This review roundup post was surprisingly easy to put together, mostly because the albums discussed aimed for simplicity and likely worked better because of it. It might just be the first time the ‘quick’ part actually lives up to its name! Two of these are new releases, and two have been sitting in my backlog. At any rate, this roundup post features thoughts on recent releases from the Josh Abbott Band, Easton Corbin, Lindsay Ell, and Alecia Nugent.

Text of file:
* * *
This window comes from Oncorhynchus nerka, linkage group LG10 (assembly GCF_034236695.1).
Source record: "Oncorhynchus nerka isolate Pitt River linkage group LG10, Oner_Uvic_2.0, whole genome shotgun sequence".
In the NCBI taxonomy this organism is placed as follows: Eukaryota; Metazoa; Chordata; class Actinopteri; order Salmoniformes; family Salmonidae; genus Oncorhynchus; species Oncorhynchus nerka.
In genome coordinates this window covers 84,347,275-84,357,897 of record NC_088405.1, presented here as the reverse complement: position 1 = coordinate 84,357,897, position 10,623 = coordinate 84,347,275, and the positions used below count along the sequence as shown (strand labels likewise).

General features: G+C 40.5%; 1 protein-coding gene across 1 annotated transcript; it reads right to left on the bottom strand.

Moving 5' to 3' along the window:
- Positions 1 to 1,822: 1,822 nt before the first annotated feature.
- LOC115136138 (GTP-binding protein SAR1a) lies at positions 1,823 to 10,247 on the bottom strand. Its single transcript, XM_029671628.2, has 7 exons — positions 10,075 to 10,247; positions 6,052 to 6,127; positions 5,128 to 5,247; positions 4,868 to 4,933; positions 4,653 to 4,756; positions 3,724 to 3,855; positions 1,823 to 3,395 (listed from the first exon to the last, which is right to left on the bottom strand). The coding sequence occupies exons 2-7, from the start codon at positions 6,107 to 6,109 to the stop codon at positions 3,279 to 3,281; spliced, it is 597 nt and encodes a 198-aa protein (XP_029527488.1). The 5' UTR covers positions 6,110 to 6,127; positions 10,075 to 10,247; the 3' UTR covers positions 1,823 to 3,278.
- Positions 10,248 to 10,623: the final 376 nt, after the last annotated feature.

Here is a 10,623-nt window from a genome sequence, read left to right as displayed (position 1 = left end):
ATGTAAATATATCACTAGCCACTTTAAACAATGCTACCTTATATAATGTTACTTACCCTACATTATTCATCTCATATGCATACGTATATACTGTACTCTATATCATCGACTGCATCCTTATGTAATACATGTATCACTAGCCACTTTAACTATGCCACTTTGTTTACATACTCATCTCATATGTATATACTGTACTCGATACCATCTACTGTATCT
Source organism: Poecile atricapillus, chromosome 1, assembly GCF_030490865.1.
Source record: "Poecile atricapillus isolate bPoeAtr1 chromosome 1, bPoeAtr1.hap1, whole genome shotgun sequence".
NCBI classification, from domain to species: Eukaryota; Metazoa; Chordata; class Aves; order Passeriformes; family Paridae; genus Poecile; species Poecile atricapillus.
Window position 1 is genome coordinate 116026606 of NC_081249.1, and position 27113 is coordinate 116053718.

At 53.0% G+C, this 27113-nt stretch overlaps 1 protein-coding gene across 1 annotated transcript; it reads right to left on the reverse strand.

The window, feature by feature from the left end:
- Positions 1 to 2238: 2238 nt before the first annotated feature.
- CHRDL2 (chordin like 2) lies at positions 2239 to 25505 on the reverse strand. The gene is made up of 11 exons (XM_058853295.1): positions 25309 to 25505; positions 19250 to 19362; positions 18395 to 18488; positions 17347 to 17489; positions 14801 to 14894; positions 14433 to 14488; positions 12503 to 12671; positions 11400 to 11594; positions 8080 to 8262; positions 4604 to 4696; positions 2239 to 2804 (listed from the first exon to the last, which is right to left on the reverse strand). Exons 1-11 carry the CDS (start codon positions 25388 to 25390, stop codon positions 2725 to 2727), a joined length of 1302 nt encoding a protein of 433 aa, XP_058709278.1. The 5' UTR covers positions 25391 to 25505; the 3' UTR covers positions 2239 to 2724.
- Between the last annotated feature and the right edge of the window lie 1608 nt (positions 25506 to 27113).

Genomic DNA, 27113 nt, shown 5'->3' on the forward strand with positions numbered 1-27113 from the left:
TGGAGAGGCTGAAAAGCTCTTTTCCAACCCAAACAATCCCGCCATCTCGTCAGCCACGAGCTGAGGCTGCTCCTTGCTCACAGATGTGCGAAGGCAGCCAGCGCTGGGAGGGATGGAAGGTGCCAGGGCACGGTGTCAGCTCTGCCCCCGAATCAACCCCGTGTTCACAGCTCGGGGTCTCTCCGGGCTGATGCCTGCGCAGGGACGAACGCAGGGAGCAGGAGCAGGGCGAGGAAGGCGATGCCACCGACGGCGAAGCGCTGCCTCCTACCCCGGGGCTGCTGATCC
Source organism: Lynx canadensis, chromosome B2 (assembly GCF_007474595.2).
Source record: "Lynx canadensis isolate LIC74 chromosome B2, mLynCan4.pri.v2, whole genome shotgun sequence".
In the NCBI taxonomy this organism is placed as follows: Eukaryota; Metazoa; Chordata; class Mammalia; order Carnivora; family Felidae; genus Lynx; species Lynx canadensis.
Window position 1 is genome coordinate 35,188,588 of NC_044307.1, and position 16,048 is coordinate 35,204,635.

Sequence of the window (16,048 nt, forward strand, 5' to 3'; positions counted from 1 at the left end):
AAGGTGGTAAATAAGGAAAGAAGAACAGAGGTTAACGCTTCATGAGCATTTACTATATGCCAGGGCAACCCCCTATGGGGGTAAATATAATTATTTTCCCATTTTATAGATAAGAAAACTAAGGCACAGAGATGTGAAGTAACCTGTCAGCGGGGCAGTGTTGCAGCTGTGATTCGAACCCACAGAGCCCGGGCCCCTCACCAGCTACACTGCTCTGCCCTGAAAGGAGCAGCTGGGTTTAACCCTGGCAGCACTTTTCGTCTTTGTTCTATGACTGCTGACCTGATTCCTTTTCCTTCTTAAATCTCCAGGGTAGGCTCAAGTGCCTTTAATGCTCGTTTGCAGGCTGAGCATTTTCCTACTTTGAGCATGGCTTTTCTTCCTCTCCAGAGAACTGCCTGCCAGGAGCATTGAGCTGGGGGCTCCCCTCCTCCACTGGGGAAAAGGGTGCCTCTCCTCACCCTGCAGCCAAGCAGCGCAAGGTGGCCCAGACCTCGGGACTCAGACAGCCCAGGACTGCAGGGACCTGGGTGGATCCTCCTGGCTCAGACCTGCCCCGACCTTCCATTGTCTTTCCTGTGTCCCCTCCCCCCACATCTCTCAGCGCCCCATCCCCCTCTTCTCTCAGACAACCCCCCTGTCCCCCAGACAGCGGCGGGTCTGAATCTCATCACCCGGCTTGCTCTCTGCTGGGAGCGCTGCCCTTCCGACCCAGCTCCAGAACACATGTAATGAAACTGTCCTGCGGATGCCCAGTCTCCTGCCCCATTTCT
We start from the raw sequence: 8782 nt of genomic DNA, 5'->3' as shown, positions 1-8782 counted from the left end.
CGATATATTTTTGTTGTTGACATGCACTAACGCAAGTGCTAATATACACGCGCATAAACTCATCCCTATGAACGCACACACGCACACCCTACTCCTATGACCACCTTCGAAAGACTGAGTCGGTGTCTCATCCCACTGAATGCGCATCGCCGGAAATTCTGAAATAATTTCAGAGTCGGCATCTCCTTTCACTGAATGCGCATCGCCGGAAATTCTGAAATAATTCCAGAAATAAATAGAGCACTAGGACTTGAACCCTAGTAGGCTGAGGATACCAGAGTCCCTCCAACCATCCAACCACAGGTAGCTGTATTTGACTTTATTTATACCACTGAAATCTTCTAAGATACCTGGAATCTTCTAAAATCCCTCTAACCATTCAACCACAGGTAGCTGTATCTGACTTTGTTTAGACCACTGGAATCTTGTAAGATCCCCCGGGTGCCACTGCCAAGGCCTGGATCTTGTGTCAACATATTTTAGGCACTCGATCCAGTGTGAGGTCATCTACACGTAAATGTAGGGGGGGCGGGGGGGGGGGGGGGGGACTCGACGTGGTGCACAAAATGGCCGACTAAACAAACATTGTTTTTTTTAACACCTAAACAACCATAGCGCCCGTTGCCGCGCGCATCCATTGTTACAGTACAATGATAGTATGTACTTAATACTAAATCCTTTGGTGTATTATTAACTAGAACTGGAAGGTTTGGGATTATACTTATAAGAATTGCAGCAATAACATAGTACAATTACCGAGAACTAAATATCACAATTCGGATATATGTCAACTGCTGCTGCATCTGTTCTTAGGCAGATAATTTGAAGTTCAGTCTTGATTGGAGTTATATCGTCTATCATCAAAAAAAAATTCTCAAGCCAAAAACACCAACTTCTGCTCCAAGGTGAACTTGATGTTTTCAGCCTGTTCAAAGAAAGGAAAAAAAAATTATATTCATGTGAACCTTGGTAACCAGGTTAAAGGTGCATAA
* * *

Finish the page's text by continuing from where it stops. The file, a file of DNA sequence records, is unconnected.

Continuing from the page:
Josh Abbott Band, The Highway Kind
If there’s an elephant in the room I didn’t discuss when I reviewed the Panhandlers’ self-titled project way back when, it’s that, of the four artists involved, Josh Abbott was the weakest link in pretty much every area. And I do hate saying that, because his intentions and artistic instincts have always been solid with his own work – especially on recent albums – if lacking in the finer details and sharper presentation to better stick the landing. Like with Maren Morris and the Highwomen, though, I was excited to hear how that experience would help him grow as a writer and performer, which leads us to his latest project, The Highway Kind.